We all need to control our blood sugar levels in order to stay away from the risk of getting diabetes. But this depends on various factors like what you eat and the level of sugar consumption on a daily basis. But the latest study has found that the timing of the meals can severely affect blood sugar control too. There were around 845 adults who were part of the study, which took place in Spain. Each of these participants fasted for around eight hours and then they are allowed to have the first and early meal and a late meal based on their typical bedtime for the next two days.
Researchers carefully observed each participant’s genetic code within the melatonin receptor-1b gene. It must be noted that melatonin is a hormone primarily released at night that helps control sleep-wake cycles. This was done because an earlier study had lined a variant in the melatonin-1b gene with elevated levels of type-2 diabetes.
In natural late eaters, researchers, simulated early and late dinner timing. This was done by administering a glucose drink and comparing its effects on blood sugar control over two hours. They also looked at the differences between individuals who were carriers or not carriers of the genetic variant in the melatonin receptor.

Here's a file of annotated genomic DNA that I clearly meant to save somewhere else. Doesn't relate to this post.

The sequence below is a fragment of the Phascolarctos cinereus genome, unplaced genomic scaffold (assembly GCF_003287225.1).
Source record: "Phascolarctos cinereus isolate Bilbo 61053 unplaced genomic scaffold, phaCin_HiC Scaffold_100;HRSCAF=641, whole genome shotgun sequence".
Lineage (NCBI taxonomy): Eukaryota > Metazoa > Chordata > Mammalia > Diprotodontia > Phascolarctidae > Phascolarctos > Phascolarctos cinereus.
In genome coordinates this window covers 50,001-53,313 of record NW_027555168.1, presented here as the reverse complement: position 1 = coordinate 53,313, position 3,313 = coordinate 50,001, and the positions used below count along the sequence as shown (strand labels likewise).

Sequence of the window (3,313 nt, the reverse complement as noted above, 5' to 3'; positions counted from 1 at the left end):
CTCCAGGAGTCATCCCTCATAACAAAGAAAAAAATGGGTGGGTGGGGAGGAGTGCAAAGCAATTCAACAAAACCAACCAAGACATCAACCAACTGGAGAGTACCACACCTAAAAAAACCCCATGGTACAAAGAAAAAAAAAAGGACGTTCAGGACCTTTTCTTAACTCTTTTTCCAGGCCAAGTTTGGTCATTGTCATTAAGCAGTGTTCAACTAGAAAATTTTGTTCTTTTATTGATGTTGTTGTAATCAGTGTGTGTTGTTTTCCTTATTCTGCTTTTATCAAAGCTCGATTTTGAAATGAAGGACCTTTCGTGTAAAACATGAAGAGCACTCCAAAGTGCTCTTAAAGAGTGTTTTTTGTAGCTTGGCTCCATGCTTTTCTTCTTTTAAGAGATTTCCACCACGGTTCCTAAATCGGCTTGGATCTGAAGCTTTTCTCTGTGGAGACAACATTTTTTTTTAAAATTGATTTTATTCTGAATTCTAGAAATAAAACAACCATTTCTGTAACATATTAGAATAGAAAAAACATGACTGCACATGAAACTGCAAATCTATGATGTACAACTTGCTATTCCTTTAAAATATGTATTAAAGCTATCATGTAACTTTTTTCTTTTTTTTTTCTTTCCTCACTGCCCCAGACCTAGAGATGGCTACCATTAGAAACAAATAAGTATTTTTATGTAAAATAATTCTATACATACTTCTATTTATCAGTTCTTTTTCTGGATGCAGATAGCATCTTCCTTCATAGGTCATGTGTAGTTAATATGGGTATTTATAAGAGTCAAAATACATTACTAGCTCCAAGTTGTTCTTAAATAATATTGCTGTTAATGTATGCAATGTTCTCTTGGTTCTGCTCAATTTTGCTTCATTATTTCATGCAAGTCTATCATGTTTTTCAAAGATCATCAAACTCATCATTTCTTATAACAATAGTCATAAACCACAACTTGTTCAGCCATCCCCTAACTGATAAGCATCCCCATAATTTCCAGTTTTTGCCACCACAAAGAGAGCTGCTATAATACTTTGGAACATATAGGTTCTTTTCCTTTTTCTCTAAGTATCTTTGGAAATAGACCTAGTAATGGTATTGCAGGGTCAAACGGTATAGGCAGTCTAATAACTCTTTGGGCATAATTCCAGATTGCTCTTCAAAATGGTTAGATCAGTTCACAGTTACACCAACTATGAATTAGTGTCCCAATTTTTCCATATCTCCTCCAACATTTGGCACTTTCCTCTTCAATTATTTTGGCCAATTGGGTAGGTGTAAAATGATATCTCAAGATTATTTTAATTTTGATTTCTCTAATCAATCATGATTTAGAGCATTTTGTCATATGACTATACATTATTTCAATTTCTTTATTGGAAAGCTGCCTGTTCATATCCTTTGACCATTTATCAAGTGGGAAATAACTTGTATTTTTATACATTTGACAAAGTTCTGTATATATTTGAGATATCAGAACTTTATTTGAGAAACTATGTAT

Melatonin levels in a participant’s blood were found to be 2.5 times higher post-dinner. The delayed dinner timing also caused lower insulin levels and higher blood sugar levels. Looking at late dinner timing, participants with melatonin-1b G-allele had higher levels of blood sugar than those without the aforementioned genetic variant.
“We found that late eating disturbed blood sugar control in the whole group. Furthermore, this impaired glucose control was predominantly seen in genetic risk variant carriers,” lead author Marta Garaulet, PhD, a professor of physiology and nutrition in the Department of Physiology at the University of Murcia said.
“Our findings are applicable to about a third of the population in the industrialized world who consume food close to bedtime, as well as other populations who eat at night, including shift workers, or those experiencing jet lag or night eating disorders, as well as those who routinely use melatonin supplements close to food intake,” said Co-senior author Frank A.J.L. Scheer, director of the Medical Chronobiology Program at BWH added, Co-senior author Frank A.J.L. Scheer, director of the Medical Chronobiology Program at BWH.